Being Muslim and the Covid Vaccine
Hi, my name is Adam, I am a young, Muslim Asian male and have been a care and support worker in a domiciliary care service for three years.
I am British born and spent most of my youth growing in a predominantly Asian area. In my experience and having spoken to several people within my peer group, I have found that misinformation has led to some people in my community having a negative view of the vaccine.
A lot of people I know have not undertaken their own research when it comes to vaccines and immunisation, and a lot of myths around immunity and how the vaccine works are all too commonly repeated. It’s easy, particularly for young men to feel they are invincible and do not need the vaccine, but I’ve seen first-hand the effects of this terrible virus.
I have not had any symptoms or had a positive COVID-19 result, but my views are completely different and I’m looking forward to getting my vaccine. It can’t give us COVID-19, but it teaches our immune system to fight the virus. Some people can experience mild side effects from the vaccine, but these are not as severe or dangerous as catching COVID-19 can be. Even if you have already had COVID-19, it is important to still get the vaccine to reduce the risk of reinfection.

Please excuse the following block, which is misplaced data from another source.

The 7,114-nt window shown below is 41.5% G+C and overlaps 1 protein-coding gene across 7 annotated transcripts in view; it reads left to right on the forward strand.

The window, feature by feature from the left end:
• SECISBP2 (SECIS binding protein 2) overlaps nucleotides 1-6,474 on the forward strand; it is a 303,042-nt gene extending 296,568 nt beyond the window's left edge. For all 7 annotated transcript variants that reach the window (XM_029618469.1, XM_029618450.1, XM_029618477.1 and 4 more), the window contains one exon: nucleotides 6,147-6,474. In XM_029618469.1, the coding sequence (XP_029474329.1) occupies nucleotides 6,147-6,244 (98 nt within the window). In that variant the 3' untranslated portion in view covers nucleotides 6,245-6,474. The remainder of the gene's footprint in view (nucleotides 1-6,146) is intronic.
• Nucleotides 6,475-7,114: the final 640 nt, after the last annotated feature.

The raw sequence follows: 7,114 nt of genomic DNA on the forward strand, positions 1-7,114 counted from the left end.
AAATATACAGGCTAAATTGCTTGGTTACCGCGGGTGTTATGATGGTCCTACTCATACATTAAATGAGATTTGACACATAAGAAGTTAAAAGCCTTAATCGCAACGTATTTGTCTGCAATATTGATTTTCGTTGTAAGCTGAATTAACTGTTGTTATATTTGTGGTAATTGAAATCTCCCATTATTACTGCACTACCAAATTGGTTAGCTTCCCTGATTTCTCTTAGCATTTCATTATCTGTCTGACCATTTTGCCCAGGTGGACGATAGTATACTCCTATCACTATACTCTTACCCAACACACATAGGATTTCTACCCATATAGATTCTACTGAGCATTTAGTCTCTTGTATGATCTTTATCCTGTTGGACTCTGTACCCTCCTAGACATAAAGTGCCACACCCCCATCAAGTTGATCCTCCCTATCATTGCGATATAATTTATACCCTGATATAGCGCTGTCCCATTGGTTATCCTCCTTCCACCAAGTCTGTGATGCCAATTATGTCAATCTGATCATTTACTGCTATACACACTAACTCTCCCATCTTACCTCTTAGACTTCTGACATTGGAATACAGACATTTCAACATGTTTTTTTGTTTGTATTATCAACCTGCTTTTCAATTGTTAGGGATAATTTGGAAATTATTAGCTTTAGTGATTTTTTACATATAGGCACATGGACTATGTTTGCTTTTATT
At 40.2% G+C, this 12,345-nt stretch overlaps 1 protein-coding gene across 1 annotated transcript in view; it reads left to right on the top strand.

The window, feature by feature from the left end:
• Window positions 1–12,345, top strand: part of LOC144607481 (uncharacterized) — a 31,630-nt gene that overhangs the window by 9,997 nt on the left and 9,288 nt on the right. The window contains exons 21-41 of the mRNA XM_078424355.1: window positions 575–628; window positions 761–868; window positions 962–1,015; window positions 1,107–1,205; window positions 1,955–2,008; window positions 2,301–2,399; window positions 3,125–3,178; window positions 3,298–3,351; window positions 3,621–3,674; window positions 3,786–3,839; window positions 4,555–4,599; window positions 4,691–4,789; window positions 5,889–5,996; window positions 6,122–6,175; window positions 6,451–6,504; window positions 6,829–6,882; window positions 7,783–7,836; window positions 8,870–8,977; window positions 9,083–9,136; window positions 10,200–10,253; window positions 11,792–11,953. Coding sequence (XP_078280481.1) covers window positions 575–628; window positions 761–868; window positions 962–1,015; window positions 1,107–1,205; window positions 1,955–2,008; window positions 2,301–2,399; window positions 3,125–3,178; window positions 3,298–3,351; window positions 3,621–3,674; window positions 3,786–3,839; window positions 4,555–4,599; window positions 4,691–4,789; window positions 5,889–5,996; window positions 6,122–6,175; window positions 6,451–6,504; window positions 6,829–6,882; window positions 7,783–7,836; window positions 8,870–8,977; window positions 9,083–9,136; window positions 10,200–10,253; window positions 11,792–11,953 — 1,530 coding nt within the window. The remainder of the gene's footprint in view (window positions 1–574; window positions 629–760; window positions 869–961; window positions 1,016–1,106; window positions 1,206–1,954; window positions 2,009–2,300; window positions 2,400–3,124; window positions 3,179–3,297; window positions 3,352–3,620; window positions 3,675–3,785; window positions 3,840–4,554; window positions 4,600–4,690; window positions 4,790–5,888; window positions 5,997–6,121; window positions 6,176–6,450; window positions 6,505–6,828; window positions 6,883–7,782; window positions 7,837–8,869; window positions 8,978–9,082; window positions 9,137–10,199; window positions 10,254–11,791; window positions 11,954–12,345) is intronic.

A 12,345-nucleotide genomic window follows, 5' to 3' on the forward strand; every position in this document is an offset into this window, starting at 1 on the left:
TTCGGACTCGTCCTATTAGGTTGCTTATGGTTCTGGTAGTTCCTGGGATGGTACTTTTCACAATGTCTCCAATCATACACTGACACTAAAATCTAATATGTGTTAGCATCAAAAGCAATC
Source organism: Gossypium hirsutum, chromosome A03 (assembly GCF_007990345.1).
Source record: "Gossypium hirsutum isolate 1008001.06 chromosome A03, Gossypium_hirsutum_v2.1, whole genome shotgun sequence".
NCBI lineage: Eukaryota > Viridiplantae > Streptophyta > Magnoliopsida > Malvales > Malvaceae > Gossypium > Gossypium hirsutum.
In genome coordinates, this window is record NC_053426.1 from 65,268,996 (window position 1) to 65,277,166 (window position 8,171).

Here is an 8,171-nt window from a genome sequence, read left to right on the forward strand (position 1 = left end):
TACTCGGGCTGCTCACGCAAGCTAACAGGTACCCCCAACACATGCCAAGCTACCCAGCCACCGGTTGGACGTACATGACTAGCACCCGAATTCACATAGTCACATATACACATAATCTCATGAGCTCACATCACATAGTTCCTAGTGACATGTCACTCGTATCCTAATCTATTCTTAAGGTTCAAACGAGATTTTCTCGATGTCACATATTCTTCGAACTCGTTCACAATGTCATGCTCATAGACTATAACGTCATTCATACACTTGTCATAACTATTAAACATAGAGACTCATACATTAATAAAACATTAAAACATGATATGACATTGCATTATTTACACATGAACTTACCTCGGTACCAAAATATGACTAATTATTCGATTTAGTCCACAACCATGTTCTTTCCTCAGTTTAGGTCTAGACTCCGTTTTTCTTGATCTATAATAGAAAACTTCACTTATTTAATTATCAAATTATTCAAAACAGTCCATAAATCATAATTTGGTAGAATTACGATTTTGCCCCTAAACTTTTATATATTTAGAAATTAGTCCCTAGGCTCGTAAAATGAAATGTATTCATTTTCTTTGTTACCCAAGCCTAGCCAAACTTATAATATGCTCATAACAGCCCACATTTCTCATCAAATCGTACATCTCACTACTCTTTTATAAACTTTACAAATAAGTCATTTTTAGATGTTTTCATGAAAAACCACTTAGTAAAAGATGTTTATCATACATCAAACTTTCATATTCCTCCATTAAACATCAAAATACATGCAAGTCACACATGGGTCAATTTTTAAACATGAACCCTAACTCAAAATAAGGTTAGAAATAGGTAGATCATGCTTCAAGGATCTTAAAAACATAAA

After carrying out my own research I have found that there are no issues regarding the vaccine in terms of my religious beliefs and the British Islamic Medical Association recommend the COVID-19 vaccine for eligible individuals in the Muslim community.
More importantly if I could send a message to carers in my community, I would say: We should not only have the vaccine for ourselves but so we can continue to be there for the vulnerable people in our community and our loved ones.
If you are a frontline social care worker and you haven’t had your vaccine yet, you can now book an appointment through the National Booking Service or by calling 119.